Oh Lord, purify me, make me a chalice in which you dwell, offer your sacrifice in me and spread your love through me. Let me shine like gold, adorn me with the jewels of virtue that I may always be open to you. Fill me. Overflow me. Let me be like that most perfect vessel, the Singular Vessel of Devotion, She to whom I cry for protection against the Evil One. I ask this for your glory, for the vessel is nothing without the sustenance inside, the cup nothing unless it is filled. Oh Lord, purify me.

Give me a word, Abba

Thursday, November 7, 2013

The Ordinary and the Beautiful

One might not think that a single yellow brick, chipped with age and discoloured by years of exposure to the dirt and dust kicked up by students would be beautiful. It is, in fact, sort of ugly. All of us have experienced a beautiful sunset piercing the trees and reflecting off of a nearby water-feature, or perhaps the sharp profile of a highland crag against a steel-blue sky overlooking the dark swirling North Sea, or maybe yet the wild, untamed mountains and ravines of ruddy Wyoming.

All of these are nature, and they are not made by us. They do not belong to us. They are Other, just as God is Other and only he is responsible for them. They are, for this reason, such a powerful witness to his presence that we feel the tug, the desire for a union with the unattainable, the infinite.

But what of my brick? It is also a connection to the infinite in the sense that it is a connection to history. Our lives are but a series of encounters with eternity and history is the collective memory of humanity's interaction with the infinite. We are like stones skipping across the lake of eternity and will eventually sink into it and be consumed by it.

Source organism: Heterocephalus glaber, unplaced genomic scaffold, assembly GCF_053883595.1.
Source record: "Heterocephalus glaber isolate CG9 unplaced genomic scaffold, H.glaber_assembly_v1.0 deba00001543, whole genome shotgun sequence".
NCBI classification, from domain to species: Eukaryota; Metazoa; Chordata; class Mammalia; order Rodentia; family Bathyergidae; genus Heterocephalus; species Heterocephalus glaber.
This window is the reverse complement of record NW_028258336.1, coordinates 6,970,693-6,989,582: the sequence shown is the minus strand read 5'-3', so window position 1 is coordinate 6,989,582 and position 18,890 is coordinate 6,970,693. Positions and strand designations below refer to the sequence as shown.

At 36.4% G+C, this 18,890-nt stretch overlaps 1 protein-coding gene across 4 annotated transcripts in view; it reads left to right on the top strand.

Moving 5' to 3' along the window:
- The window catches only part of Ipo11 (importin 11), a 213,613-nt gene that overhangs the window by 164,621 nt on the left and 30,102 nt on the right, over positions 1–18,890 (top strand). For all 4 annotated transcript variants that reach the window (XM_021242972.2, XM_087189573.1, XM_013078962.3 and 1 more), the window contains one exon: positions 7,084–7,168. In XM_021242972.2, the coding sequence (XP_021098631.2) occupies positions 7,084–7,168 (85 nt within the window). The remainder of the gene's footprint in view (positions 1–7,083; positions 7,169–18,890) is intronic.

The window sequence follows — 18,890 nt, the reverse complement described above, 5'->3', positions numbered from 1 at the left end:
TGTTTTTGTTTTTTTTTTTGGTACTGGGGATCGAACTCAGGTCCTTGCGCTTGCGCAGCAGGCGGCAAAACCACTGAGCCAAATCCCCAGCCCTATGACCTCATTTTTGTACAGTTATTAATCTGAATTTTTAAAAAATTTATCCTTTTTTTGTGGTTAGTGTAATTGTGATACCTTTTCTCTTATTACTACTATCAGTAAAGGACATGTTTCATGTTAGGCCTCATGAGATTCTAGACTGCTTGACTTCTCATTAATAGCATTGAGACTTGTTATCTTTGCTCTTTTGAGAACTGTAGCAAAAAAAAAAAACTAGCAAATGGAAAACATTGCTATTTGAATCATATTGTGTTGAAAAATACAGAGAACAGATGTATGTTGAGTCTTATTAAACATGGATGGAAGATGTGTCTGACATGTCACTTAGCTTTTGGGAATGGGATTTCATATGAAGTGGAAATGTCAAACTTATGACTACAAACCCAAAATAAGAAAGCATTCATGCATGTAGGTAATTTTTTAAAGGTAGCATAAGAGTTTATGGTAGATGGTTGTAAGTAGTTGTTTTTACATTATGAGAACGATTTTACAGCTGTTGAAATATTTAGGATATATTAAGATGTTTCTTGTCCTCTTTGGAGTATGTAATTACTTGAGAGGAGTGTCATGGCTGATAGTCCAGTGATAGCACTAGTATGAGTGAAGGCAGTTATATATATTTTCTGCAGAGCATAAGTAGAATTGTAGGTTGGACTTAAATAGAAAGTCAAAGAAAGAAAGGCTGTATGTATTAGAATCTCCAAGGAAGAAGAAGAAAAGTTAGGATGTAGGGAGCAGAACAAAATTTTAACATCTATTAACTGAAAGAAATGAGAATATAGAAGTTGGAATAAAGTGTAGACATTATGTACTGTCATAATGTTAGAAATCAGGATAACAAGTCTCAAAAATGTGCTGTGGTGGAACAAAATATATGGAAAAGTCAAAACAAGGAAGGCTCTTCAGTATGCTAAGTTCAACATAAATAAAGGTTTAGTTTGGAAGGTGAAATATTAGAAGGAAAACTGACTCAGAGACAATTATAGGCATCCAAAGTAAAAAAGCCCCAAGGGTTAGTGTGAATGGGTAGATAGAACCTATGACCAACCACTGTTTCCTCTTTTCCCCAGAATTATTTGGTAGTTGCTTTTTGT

But we eventually encounter a spot of eternity where someone else has been before. It brings the great fabric of time, the small corner of eternity, into greater perspective. This brick may have been touched by thousands of students, been witness to countless graduation pictures, stood steady as presidents and provosts passed on their responsibilities, as great discoveries were made and great social strides accomplished. It also has seen tragedy and discord. It in fact speaks loudly of the human condition. A building is a testament to the struggles and joys of not only the generation that built it, but all those who follow after as well, and each brick has its part in that history.

All things, ordinary and extraordinary, tell of the great gift of God which is this life. Can we pass up that leaf pile that calls for jumping? (Well, if there's a machine sucking them up, perhaps.) Can we ignore the single dandelion that has found its way into bloom? Can we say to a squirrel eating a nut, "No, you are unimportant?"

We should not, for all speak of God's love and all call us into a greater understanding of his infinite goodness.

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